Heart Attack (cont.)

Not infrequently, however, advanced atherosclerosis is found in the coronary arteries of people with no known added risk factor. Given the absence of a obvious culprit, scientists are examining some new suspects. One of these is infection.

The concept is that certain chronic (long-term) infections may trigger atherosclerosis -- or they may at the least aggravate it -- and lead to heart attacks. In this regard, Drs. Sandeep Gupta and John Camm from St George's Hospital Medical School in London have weighed the available scientific data associating infections with the development of atherosclerosis and coronary heart disease. Their comprehensive review was published in the periodical Clinical Cardiology (vol. 20, pages 829-836,1997).

In the laboratory, for example, chickens infected with a strain of herpes virus were discovered to have aggressive atherosclerosis in their coronary arteries. Prior vaccination against the virus protected against much of the coronary atherosclerosis.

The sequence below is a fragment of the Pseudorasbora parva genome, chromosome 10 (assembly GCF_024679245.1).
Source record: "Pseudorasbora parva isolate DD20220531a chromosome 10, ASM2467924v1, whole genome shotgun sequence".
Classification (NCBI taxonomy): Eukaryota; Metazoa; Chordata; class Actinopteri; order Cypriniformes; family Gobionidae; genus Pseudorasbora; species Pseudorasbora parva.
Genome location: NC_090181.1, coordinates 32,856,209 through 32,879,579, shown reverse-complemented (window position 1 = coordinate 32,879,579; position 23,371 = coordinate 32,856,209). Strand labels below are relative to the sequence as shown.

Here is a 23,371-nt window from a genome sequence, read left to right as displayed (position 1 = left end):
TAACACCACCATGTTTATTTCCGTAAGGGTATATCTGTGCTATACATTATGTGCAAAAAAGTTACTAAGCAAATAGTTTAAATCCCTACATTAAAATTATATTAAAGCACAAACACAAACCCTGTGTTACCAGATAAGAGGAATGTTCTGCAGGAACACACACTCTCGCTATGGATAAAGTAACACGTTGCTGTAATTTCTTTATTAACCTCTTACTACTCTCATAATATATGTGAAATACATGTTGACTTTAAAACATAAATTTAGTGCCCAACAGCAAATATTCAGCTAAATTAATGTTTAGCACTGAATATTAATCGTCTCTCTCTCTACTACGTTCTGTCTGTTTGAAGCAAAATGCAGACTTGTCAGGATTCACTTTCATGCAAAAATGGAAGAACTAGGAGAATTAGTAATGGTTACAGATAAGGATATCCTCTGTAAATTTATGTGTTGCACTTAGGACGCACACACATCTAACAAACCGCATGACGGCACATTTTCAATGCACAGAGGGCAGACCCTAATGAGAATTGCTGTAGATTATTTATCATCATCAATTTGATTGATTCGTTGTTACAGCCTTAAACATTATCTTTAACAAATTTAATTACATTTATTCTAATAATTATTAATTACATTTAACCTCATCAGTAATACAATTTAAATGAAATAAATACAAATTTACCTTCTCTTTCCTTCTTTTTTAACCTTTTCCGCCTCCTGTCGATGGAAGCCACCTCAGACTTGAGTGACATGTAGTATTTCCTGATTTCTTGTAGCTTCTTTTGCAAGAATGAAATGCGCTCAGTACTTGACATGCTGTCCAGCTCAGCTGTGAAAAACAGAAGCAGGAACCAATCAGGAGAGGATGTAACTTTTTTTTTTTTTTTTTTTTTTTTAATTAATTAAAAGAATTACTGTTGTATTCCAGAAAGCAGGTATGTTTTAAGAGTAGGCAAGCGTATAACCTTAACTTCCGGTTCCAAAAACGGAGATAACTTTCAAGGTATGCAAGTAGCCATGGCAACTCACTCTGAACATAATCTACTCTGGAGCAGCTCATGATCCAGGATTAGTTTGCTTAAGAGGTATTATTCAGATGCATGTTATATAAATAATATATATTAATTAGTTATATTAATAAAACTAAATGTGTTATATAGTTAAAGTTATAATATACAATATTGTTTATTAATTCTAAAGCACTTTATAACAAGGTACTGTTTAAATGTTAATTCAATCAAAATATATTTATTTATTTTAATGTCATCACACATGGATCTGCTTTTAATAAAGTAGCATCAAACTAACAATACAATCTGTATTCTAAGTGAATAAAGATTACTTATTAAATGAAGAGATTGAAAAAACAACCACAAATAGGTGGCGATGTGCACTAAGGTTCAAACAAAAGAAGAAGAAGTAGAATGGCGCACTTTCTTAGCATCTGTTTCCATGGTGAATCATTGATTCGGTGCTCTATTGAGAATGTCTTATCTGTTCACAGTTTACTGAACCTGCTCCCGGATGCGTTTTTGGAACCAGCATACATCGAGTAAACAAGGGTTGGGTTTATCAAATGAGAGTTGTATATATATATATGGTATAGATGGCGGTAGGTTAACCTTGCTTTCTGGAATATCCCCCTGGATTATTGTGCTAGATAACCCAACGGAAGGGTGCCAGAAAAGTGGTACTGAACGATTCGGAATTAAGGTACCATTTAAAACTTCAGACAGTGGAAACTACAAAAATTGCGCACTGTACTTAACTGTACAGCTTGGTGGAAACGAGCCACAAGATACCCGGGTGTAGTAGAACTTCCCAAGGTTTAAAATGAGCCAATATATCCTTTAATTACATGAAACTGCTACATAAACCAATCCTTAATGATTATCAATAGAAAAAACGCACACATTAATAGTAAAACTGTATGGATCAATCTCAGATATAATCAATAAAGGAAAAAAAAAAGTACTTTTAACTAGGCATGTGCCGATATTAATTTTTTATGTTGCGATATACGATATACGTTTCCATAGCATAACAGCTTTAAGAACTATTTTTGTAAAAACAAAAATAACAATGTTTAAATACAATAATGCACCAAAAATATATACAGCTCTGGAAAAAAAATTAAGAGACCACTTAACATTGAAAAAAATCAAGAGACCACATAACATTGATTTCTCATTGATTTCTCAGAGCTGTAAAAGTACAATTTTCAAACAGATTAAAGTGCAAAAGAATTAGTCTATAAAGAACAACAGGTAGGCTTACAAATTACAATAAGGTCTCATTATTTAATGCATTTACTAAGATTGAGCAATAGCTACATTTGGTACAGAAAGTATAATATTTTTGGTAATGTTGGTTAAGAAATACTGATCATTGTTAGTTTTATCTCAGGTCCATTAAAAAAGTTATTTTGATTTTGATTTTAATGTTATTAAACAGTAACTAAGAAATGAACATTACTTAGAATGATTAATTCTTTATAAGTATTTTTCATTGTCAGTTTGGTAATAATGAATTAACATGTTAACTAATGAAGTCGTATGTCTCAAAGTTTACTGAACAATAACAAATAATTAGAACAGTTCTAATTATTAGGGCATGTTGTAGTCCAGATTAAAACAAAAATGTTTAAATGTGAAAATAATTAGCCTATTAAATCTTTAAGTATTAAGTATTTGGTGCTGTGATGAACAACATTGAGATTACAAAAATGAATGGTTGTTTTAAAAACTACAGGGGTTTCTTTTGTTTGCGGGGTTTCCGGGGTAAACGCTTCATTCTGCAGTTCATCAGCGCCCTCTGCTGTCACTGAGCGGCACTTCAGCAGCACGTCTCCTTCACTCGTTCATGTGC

From epidemiology, it is known that there is a higher incidence of heart attacks in the winter and spring than in the summer and autumn, possibly related to the seasonal increase of the common cold and influenza infections.

On a clinical level, in some cases, common cold or flu-like symptoms are known to have preceded the heart attack. However, common colds are by definition common and flu-like symptoms are quite common, too. Such circumstantial evidence hardly constitutes concrete proof that infections cause coronary atherosclerosis and heart attacks.

One of the more provocative clues pointing to infection as a factor in the development of coronary atherosclerosis and heart disease involves a small bacteria, Chlamydia pneumoniae (C. pneumoniae). As its name suggests, C. pneumoniae causes respiratory tract infections and, in fact, it does so very commonly. About half of middle-aged adults have had C. pneumoniae. Most initial infections with C. pneumoniae cause no symptoms or just mild flu-like symptoms. Many people with C. pneumoniae are unaware they have it.

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